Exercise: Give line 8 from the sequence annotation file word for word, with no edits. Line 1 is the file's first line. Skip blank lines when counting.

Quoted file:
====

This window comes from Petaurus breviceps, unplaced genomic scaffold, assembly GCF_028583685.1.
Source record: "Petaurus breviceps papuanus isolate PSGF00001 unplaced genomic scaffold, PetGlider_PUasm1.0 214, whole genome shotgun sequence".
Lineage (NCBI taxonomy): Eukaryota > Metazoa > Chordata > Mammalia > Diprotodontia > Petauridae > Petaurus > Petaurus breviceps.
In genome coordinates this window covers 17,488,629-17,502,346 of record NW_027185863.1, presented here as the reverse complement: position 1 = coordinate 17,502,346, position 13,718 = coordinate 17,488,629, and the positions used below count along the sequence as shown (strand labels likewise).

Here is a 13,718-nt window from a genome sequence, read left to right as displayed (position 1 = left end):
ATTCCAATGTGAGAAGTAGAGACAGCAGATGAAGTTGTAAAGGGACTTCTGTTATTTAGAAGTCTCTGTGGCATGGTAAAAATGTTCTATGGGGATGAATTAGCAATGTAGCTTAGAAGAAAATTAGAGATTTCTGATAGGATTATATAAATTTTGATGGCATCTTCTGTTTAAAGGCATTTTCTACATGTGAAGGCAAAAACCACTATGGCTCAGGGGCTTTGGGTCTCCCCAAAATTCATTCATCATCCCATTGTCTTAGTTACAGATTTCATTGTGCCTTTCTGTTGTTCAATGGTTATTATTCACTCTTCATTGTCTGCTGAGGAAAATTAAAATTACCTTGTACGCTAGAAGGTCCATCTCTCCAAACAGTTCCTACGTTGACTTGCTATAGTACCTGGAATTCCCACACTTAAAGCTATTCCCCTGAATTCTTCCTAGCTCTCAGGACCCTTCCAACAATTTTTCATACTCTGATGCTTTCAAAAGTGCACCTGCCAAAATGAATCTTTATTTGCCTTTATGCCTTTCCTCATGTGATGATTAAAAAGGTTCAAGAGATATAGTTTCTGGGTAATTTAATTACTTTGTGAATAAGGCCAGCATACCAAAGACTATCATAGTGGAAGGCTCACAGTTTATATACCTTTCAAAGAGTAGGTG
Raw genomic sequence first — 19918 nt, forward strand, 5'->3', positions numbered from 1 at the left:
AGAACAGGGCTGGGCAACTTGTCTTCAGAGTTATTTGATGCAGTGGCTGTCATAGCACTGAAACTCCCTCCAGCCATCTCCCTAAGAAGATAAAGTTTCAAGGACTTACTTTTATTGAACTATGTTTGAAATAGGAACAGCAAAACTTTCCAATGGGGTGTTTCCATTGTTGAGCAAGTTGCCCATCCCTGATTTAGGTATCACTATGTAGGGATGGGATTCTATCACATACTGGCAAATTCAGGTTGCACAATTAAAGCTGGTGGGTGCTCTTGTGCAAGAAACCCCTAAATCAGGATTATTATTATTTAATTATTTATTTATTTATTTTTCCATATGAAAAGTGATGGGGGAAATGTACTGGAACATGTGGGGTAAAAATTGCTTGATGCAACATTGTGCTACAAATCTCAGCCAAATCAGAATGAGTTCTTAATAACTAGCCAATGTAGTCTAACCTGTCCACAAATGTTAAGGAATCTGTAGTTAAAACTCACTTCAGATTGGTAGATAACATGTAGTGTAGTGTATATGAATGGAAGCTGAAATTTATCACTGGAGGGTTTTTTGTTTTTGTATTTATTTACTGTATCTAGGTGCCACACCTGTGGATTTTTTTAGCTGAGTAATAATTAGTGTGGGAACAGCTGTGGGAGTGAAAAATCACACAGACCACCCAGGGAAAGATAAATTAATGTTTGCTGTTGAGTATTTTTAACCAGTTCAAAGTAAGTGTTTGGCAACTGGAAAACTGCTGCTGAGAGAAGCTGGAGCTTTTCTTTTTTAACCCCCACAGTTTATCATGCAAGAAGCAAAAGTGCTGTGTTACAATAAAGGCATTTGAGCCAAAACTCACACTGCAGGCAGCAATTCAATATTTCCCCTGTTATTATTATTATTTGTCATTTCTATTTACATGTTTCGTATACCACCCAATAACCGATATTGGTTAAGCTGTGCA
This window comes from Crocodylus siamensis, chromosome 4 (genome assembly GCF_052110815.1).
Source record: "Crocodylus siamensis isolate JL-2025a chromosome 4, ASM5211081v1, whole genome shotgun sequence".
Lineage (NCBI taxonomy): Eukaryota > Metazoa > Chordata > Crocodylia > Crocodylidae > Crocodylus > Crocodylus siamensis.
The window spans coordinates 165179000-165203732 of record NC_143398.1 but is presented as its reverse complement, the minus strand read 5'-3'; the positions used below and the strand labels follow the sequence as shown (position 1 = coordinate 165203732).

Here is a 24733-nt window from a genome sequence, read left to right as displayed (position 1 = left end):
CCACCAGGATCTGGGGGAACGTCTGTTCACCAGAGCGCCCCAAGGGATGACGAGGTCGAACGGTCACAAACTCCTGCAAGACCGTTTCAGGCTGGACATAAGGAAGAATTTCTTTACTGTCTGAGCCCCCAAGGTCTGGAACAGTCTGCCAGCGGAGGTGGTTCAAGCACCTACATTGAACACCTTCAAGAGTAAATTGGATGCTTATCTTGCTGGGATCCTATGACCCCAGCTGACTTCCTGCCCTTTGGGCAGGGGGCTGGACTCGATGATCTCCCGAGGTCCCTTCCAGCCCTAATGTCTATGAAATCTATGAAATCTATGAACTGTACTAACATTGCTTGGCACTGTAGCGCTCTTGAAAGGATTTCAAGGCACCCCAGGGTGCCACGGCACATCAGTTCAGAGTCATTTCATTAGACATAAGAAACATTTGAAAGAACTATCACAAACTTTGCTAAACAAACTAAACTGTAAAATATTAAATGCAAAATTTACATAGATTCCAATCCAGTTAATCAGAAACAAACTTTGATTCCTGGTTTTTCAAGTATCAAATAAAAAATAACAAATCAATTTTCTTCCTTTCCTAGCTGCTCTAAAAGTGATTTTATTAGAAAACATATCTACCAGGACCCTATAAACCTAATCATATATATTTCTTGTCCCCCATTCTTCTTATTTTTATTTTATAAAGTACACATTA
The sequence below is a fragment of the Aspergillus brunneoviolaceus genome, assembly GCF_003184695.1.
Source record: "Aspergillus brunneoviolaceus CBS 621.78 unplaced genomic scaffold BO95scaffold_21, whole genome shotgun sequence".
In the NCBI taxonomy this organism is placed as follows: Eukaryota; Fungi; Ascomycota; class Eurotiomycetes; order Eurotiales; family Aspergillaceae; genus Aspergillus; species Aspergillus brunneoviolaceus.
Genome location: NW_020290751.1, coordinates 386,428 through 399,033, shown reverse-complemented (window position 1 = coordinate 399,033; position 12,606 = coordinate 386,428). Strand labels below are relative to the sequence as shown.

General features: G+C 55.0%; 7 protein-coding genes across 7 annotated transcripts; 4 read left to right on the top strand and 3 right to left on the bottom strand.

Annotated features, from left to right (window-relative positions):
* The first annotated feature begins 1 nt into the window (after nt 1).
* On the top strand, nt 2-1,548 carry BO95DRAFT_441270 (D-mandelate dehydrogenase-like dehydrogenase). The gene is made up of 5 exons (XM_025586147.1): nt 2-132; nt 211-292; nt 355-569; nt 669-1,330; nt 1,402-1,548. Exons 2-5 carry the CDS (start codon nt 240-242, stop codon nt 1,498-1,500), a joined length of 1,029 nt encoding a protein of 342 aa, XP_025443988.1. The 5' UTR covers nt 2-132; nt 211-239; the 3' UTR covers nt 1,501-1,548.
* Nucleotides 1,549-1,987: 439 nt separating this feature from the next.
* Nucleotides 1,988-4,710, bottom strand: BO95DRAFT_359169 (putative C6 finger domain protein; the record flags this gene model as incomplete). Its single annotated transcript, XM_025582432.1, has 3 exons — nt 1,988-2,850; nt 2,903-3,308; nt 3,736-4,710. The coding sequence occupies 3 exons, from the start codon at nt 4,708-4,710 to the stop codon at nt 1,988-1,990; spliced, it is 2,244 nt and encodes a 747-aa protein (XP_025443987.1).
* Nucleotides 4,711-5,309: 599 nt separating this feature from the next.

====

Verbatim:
AGAACAGGGCTGGGCAACTTGTCTTCAGAGTTATTTGATGCAGTGGCTGTCATAGCACTGAAACTCCCTCCAGCCATCTCCCTAAGAAGATAAAGTTTCAAGGACTTACTTTTATTGAACTATGTTTGAAATAGGAACAGCAAAACTTTCCAATGGGGTGTTTCCATTGTTGAGCAAGTTGCCCATCCCTGATTTAGGTATCACTATGTAGGGATGGGATTCTATCACATACTGGCAAATTCAGGTTGCACAATTAAAGCTGGTGGGTGCTCTTGTGCAAGAAACCCCTAAATCAGGATTATTATTATTTAATTATTTATTTATTTATTTTTCCATATGAAAAGTGATGGGGGAAATGTACTGGAACATGTGGGGTAAAAATTGCTTGATGCAACATTGTGCTACAAATCTCAGCCAAATCAGAATGAGTTCTTAATAACTAGCCAATGTAGTCTAACCTGTCCACAAATGTTAAGGAATCTGTAGTTAAAACTCACTTCAGATTGGTAGATAACATGTAGTGTAGTGTATATGAATGGAAGCTGAAATTTATCACTGGAGGGTTTTTTGTTTTTGTATTTATTTACTGTATCTAGGTGCCACACCTGTGGATTTTTTTAGCTGAGTAATAATTAGTGTGGGAACAGCTGTGGGAGTGAAAAATCACACAGACCACCCAGGGAAAGATAAATTAATGTTTGCTGTTGAGTATTTTTAACCAGTTCAAAGTAAGTGTTTGGCAACTGGAAAACTGCTGCTGAGAGAAGCTGGAGCTTTTCTTTTTTAACCCCCACAGTTTATCATGCAAGAAGCAAAAGTGCTGTGTTACAATAAAGGCATTTGAGCCAAAACTCACACTGCAGGCAGCAATTCAATATTTCCCCTGTTATTATTATTATTTGTCATTTCTATTTACATGTTTCGTATACCACCCAATAACCGATATTGGTTAAGCTGTGCA